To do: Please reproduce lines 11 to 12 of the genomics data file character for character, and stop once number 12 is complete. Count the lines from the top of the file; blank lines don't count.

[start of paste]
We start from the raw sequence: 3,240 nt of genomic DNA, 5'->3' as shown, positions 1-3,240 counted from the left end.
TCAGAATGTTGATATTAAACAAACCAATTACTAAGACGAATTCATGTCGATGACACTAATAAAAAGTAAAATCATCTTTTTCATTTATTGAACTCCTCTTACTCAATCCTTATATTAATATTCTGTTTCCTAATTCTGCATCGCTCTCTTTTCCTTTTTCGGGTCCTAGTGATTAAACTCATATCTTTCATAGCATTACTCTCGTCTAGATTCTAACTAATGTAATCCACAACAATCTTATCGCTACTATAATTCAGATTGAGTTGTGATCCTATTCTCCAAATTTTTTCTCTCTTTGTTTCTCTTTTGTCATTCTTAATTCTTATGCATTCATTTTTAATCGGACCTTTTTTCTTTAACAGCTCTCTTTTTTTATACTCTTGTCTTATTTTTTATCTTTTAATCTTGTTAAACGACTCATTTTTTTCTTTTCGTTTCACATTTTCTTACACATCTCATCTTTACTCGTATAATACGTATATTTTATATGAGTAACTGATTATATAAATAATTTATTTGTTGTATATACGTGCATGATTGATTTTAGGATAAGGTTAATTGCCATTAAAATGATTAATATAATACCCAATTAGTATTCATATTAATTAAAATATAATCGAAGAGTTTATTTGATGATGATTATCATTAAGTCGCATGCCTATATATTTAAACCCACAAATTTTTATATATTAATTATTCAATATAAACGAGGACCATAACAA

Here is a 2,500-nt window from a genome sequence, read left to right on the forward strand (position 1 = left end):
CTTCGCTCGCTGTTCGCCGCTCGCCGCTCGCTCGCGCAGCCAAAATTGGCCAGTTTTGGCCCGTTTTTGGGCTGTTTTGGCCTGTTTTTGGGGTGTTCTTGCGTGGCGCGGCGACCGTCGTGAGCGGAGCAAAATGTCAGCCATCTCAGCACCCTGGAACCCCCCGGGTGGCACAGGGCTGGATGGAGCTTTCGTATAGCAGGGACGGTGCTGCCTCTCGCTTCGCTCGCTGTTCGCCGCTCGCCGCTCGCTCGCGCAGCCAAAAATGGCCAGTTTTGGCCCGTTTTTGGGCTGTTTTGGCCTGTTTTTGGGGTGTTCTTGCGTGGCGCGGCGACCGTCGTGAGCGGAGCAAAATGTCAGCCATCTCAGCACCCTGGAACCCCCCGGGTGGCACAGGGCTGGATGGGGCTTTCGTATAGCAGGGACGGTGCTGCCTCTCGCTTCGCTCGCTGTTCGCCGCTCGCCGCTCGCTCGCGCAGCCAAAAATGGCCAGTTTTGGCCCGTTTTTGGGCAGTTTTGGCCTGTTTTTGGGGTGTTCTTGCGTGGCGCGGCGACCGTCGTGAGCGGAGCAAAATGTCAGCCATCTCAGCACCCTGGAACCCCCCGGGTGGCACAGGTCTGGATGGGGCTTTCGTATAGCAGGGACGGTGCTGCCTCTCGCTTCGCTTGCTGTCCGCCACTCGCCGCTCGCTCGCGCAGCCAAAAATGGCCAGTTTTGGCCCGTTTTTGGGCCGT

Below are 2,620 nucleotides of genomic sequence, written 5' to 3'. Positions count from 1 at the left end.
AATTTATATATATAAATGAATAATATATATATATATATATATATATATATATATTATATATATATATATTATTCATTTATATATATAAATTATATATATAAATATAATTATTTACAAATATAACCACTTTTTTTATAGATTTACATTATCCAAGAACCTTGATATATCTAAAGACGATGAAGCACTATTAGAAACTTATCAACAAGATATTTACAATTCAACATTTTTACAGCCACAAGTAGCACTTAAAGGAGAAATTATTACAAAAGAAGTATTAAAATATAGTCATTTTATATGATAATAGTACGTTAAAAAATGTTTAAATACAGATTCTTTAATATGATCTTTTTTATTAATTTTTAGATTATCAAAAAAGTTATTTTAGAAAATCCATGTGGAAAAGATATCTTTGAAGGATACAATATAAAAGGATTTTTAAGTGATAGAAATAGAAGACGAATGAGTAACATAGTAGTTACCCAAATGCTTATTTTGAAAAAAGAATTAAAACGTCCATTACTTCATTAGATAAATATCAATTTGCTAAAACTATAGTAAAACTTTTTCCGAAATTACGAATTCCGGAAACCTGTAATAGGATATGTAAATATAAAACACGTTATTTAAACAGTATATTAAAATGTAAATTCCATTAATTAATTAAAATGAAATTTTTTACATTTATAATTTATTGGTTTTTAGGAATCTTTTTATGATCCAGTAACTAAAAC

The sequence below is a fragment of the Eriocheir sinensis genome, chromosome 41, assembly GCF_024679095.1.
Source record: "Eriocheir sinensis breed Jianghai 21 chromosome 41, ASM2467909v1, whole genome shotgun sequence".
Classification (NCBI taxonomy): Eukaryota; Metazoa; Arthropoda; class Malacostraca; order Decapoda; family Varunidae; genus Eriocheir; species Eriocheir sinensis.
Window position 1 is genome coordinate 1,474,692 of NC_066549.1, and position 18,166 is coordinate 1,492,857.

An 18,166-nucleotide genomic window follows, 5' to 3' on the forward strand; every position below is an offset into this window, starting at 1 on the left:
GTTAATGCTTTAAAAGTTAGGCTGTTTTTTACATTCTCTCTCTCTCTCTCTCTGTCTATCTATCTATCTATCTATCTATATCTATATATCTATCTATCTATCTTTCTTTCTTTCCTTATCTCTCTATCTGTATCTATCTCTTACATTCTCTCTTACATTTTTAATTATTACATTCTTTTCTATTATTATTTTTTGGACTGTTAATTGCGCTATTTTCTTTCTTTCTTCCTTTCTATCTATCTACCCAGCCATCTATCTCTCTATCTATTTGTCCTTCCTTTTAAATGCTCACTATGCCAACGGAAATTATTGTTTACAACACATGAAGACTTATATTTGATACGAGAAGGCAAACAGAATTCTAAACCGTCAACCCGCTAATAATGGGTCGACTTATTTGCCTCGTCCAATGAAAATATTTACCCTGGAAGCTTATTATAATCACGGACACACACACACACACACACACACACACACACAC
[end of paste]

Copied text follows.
An 18,166-nucleotide genomic window follows, 5' to 3' on the forward strand; every position below is an offset into this window, starting at 1 on the left:
GTTAATGCTTTAAAAGTTAGGCTGTTTTTTACATTCTCTCTCTCTCTCTCTCTGTCTATCTATCTATCTATCTATCTATATCTATATATCTATCTATCTATCTTTCTTTCTTTCCTTATCTCTCTATCTGTATCTATCTCTTACATTCTCTCTTACATTTTTAATTATTACATTCTTTTCTATTATTATTTTTTGGACTGTTAATTGCGCTATTTTCTTTCTTTCTTCCTTTCTATCTATCTACCCAGCCATCTATCTCTCTATCTATTTGTCCTTCCTTTTAAATGCTCACTATGCCAACGGAAATTATTGTTTACAACACATGAAGACTTATATTTGATACGAGAAGGCAAACAGAATTCTAAACCGTCAACCCGCTAATAATGGGTCGACTTATTTGCCTCGTCCAATGAAAATATTTACCCTGGAAGCTTATTATAATCACGGACACACACACACACACACACACACACACACACAC